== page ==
Downing Street’s innovation has always been of help to other government webbies to justify investing time and effort in using new tools and applications for communication and engagement.

This isn’t playing with technology for the sake of technology. Its about piloting new methods of engagement, at little or no cost, in an attempt to improve transparency and dialogue.

Please guys, keep it up for all our sakes.

Where do government webbies fit into e-government?

I’ve been thinking a lot recently about the group, or community, of people within government who manage websites, intranets, blogs, wikis and other digital communications channels.

There aren’t that many of us around considering what we actually do.

We’re also not very good at organising ourselves so consequently we don’t have the representation we need – we and our work are often overshadowed by other groups who have louder voices and / or are better organised.

Its one of the reasons why I set up the barcamp and, subsequently am trying to make the afternoon tea gatherings regular events (described by David today as ‘Teacamp’ – I quite like that) – so that we could get to know each other better and start to interact as a group of similar interests. Not just civil servants, but the people on the periphary or outside who can assist us in making what we do better.

This problem of relative obscurity has been highlighted to me over the last few days. Downing Street launched a twitter feed, a great idea and a good example of low cost piloting to test the value of an emerging digital channel.

But coverage has focused on the fact that ‘Gordon Brown is now on Twitter’ – he’s not its Downing Street that runs the feed, not the Prime Minister (in fact, he is sort of, but that is by the by).

This illustrates for me the problem of our role and profile in egovernment and the challenges that face us both day to day and in the longer term.

We’re not IT, we’re not e-democracy, and we’re not politics online. Each of these groups are important to us, and we need to work with them, but them we ain’t.

But some people do think that one or more of these are what we do – hence the confusion over the ownership of the Downing Street twitter feed.

The IT profession in government is a powerful group – they provide both the infrastructure and the applications that help us deliver procurement big contracts. They’re well organised (they did invent Prince 2 after all) and have senior representation in most government departments.

The e-democracy crowd are also quite a well self-organised group – academics, social hackers etc who have an important role in challenging government to do better in its interactions with citizens.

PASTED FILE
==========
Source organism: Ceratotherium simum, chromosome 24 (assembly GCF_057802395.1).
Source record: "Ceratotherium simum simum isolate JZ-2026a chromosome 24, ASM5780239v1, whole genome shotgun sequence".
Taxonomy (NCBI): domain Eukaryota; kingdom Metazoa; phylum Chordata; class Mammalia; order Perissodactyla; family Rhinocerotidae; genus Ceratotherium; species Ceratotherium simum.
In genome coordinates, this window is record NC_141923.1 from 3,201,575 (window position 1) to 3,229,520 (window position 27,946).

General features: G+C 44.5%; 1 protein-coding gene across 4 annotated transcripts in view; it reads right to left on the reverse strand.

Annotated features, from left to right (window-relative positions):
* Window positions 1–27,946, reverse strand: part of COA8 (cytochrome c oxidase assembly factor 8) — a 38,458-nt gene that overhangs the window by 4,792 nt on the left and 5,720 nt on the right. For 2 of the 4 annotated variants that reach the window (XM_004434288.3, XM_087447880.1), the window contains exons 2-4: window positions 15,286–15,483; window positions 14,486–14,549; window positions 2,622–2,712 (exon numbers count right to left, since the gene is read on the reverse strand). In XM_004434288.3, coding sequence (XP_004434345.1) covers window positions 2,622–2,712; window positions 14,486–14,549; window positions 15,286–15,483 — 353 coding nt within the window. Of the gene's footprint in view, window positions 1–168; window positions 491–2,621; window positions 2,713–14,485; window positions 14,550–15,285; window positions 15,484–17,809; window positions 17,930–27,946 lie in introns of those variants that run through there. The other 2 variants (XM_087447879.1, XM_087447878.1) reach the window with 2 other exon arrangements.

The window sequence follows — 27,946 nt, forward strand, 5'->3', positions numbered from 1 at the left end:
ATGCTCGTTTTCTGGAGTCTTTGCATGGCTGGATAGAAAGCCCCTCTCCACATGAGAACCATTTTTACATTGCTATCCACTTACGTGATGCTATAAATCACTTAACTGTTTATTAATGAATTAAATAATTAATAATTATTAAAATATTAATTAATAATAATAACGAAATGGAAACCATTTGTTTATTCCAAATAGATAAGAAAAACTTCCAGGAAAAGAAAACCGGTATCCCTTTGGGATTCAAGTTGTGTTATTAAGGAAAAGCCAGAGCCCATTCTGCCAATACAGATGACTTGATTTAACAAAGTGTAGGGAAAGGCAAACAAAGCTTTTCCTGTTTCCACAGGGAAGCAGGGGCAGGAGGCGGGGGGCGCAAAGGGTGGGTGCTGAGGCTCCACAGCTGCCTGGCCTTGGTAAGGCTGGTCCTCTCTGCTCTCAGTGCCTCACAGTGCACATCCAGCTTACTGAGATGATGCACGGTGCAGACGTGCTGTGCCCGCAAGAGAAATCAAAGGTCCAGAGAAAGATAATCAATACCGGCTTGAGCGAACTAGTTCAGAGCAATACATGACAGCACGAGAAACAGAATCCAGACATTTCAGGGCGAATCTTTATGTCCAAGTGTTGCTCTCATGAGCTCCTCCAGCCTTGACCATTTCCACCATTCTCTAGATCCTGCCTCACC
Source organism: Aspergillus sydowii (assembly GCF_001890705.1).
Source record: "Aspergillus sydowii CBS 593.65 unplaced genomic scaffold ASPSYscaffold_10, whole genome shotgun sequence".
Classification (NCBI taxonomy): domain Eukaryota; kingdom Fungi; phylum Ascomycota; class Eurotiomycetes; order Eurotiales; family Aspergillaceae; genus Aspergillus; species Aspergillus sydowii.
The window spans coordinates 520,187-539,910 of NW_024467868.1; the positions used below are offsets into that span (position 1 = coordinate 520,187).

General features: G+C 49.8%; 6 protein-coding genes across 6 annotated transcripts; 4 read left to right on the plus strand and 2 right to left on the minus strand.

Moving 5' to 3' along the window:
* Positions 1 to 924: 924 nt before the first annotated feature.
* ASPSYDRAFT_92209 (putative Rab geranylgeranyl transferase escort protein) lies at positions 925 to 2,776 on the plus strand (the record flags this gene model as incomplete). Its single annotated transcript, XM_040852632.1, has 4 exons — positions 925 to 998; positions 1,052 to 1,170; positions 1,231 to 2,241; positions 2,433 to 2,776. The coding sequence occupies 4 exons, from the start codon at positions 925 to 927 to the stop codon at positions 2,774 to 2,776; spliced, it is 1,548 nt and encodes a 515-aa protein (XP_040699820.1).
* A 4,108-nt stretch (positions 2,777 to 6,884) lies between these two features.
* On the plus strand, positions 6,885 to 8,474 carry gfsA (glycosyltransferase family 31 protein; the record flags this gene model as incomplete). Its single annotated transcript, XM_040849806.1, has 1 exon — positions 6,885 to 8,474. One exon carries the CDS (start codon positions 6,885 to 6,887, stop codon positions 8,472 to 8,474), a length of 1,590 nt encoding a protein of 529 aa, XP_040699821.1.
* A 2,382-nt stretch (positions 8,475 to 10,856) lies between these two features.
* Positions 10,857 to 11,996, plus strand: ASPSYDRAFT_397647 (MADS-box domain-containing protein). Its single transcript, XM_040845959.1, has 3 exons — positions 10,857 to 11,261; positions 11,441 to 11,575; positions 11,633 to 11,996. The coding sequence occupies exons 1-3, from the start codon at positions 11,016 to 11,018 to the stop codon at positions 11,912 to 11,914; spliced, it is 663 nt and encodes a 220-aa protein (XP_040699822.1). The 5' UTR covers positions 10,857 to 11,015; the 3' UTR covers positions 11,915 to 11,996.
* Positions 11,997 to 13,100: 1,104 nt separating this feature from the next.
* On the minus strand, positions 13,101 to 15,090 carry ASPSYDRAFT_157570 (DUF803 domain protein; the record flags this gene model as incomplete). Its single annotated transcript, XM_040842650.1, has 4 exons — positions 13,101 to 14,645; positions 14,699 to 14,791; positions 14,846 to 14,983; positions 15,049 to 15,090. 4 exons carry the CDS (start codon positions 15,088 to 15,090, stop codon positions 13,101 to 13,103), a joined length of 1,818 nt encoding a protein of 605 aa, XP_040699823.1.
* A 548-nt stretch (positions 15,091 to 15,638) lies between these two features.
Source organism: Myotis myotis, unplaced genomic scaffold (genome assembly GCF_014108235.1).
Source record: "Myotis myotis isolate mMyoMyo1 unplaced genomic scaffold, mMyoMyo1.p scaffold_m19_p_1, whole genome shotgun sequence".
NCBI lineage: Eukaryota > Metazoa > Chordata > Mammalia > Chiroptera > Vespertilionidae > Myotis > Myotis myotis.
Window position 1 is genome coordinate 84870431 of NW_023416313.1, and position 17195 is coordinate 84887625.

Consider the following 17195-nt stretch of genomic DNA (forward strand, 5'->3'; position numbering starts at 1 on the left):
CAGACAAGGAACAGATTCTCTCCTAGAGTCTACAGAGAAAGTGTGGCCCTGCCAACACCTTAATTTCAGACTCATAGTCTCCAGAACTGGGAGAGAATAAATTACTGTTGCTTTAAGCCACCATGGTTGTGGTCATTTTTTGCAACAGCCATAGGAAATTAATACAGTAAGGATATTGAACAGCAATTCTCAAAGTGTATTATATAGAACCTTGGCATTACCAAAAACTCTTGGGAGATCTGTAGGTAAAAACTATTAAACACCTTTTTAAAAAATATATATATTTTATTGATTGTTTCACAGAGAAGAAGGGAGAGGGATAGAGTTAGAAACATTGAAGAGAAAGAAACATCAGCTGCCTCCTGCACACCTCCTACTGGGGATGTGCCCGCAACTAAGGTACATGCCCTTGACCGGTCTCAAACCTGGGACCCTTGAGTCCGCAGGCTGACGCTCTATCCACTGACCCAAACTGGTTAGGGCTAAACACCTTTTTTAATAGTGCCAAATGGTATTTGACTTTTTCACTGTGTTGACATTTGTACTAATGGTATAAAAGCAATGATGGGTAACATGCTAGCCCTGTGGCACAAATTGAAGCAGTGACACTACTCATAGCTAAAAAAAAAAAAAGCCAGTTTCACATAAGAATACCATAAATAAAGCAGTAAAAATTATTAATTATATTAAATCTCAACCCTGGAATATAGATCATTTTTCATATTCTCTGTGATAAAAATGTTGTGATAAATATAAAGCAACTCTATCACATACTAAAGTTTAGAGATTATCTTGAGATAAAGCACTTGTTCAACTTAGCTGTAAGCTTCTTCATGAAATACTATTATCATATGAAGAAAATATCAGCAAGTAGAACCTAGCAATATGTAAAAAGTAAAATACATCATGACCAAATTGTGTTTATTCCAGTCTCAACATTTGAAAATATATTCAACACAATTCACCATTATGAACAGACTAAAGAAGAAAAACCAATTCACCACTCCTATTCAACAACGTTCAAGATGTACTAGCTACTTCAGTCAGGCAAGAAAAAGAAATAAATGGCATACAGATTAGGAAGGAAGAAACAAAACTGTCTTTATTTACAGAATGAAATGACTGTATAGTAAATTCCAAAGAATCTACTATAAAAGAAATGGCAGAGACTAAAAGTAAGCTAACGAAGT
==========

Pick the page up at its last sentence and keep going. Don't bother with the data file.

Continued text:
Then there’s politics online – the parties, representatives and the bloggers. They obviously make a lot of noise, and gain exposure for what they do.

We are none of them – not partisan or political, not technical, not edemocracy.

It strikes me we need a voice to represent us and plug us into these other groups somewhere closer to the top of the pyramid. Perhaps COI’s Digital People will draw us together. Perhaps Tom is that person?

Somehow we need to draw ourselves together – the people around government who are really passionate about improving the way government conducts itself online – and speak as a group.

Govweb afternoon tea Thursday 3rd April 2-4

I’ve been remiss in not publicising this event, partly because the last one fell away due to Maundy Thursday which put me out my ‘rhythm’.Ā  But anyway, is anybody up forĀ  a geeky cup of tea or coffee tomorrow afternoon?
I will be tiied in the quarterly Whitehall heads of ecommunications group from 2 (reporting back on the barcamp as it happens), so will be on a little later, but I will be thereĀ  but will pop along a little later. Hope to see some of you there (more details here)

Tom Watson on transformational government

Tom Watson, the MP blogger and cabinet office minister responsible for e-government, spoke at a conference yesterday about how technological change will redefine government’s relationship with the citizen. Its well worth a read.

Interesting to note his thoughts on the civil serf story – a very promising approach and much more measured than the scare headlines that have been knocking around in the press (have they learnt nothing from last time?)

Looks like there will be interesting times ahead for us working in and around government online.